Applying for jobs while being notably overqualified can often seem like a hurdle. Employers can be hesitant to hire someone they think may ask for more money. Or they may be concerned about your motivation and how that impacts your desire to stick with the job down the road. Here are five things you can do to influence an employer’s decision to hire you.
Leverage your cover letter
Think of a cover letter as the first impression you’ll make, letting the company know who you are, why you want to work for them, and what skills you can bring along. It’s the perfect place to address what may initially be perceived as a job level or skills misalignment and show that not only are you prepared to take on the role, but that you know it’s the right level for your skills and where you want to be in your career. Being open and transparent in the cover letter helps hit on those questions upfront for recruiters and hiring managers and keeps them reading.
Tweak your resume
Your resume should reflect the information you outlined in the cover letter. Along with speaking directly to the role you are applying to, it should showcase the background and skills you bring. Use the job description as a guide to identify top requirements and key duties, then match those with the skills in your background. After years of reviewing resumes with hiring managers, I’ve found that the strongest resumes are the ones that don’t just tell me what the candidate knows, but instead show what the person has done and how they’ve made an impact.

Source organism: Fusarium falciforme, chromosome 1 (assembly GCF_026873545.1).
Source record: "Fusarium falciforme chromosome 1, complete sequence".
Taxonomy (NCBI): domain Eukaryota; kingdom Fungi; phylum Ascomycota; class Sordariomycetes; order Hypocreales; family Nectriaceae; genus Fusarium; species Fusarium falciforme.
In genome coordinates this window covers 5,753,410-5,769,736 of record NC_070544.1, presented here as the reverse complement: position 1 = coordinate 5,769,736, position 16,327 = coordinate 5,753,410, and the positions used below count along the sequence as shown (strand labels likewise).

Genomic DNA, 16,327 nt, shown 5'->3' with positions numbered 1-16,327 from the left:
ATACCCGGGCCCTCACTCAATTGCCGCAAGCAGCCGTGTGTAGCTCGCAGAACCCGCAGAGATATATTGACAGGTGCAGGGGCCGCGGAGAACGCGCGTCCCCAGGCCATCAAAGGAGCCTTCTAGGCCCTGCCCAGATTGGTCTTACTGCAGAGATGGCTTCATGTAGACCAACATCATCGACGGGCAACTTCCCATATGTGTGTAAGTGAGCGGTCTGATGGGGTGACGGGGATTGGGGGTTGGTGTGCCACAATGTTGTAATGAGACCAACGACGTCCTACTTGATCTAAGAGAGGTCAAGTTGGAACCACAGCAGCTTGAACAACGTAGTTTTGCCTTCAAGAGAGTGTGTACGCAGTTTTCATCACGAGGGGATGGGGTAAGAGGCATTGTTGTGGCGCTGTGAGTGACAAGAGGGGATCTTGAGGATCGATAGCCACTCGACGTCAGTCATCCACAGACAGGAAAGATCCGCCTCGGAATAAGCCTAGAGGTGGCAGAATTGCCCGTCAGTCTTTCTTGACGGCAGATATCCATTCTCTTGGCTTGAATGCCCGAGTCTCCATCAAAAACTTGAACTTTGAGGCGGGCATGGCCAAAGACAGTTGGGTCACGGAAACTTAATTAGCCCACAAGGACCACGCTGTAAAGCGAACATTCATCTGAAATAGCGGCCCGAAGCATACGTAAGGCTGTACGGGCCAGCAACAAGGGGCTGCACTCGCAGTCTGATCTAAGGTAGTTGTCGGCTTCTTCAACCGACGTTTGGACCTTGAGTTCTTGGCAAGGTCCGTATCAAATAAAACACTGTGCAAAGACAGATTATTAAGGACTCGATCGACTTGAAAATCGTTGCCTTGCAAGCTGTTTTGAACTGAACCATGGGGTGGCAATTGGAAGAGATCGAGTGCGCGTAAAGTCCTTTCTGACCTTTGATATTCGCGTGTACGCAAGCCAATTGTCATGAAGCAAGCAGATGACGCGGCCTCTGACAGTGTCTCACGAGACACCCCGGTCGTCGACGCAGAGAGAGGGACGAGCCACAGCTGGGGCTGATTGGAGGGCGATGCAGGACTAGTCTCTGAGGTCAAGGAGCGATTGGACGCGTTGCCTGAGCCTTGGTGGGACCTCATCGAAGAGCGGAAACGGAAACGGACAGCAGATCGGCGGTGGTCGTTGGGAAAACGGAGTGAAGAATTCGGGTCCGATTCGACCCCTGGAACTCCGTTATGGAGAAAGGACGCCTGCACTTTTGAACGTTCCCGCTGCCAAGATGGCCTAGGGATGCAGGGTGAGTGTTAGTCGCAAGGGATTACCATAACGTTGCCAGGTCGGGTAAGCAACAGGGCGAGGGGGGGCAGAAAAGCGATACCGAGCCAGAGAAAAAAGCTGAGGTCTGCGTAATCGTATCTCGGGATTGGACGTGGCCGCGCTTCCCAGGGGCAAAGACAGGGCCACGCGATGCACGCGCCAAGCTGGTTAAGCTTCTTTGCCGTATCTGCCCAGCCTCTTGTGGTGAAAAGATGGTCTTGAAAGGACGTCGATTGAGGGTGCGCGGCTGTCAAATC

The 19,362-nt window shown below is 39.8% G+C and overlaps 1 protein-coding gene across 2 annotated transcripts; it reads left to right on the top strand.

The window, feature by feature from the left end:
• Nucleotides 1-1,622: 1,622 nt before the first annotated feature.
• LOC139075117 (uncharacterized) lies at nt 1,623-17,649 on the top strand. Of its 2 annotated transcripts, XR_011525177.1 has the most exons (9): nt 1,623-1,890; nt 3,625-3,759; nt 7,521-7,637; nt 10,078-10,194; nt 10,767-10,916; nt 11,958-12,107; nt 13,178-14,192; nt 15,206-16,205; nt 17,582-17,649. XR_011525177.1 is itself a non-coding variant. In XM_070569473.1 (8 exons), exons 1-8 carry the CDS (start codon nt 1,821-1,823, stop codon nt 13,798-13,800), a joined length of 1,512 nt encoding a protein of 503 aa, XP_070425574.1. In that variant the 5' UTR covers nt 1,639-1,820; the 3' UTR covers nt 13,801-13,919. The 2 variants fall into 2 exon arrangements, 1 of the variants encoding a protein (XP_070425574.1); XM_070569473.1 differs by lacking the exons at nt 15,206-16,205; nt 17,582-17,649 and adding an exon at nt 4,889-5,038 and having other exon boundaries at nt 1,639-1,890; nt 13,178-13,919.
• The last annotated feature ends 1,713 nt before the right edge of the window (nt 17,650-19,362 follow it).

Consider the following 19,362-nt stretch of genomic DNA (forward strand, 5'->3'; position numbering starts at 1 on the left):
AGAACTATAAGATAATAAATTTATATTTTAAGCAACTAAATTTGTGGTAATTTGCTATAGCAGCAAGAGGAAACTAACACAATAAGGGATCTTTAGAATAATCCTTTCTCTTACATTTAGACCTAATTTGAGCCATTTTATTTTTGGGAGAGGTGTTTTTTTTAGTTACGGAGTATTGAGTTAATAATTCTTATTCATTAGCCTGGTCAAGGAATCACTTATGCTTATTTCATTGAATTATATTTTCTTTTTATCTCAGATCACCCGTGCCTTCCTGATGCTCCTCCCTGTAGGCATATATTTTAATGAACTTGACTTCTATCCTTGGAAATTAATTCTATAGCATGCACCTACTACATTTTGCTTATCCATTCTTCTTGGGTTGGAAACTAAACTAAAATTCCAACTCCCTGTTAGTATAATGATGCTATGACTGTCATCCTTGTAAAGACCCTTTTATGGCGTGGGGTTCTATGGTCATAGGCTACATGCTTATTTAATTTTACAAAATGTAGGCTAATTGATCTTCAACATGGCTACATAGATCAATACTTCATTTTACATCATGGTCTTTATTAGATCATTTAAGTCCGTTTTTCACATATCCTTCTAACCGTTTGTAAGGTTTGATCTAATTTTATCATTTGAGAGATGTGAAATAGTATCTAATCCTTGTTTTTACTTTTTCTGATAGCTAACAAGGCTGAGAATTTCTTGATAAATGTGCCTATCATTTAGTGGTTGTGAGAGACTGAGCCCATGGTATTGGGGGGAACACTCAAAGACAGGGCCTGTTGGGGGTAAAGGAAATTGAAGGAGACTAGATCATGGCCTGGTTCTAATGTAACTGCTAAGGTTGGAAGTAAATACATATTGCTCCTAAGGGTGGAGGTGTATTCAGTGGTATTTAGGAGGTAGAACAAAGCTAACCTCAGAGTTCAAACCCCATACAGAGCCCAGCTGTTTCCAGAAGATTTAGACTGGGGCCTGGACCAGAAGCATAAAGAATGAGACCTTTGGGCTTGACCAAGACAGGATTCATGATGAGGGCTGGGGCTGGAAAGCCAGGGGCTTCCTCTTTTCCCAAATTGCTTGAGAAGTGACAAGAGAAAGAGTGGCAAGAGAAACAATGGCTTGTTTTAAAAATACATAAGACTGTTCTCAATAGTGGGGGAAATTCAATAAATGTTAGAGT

Be ready to talk compensation
Preparing ahead for a salary conversation will help dispel concerns recruiters may have about your ability to take the position. If the salary range isn’t listed on the job posting, research the market average so that you can determine if it’s a salary change you can make before even discussing with the recruiter. By showing you’ve considered the difference in pay, you won’t be caught off guard during an interview, and you’ll be demonstrating your passion for the role.
Networking is nothing new in the job search game, but it’s still one of the best ways to get noticed for a competitive job. Recently, an overqualified, tenured candidate applied to a competitive role. At first glance, it seemed like a terrible job fit based on her level in her previous role. However, she had already networked with a current Progressive team member before applying, so I had insight I wouldn’t have gotten in my first glance of her resume. She was laid off from a management role which gave her the opportunity to take the step back she wanted into an individual contributor role within the creative process she truly missed. The proactive networking helped her ability to tell the story I couldn’t see strictly from reading her resume.
Show your work
Taking the extra step to show the homework you did on the company before applying tells them you see the important commonalities between your values and the company’s values. If you can envision yourself as a fit within their culture and are genuinely excited about working alongside them to further their goals, you will have no problem conveying that to your potential employer. This will help combat concerns that you won’t stick it out in a role that may be a lower level for you. Keep in mind companies are not only screening you for a fit within the role, but also as a motivational fit for the company.
If you put a game plan together prior to your application, you will have a better chance of telling the story behind your career change and showing employers you are most qualified and the best fit for the opening.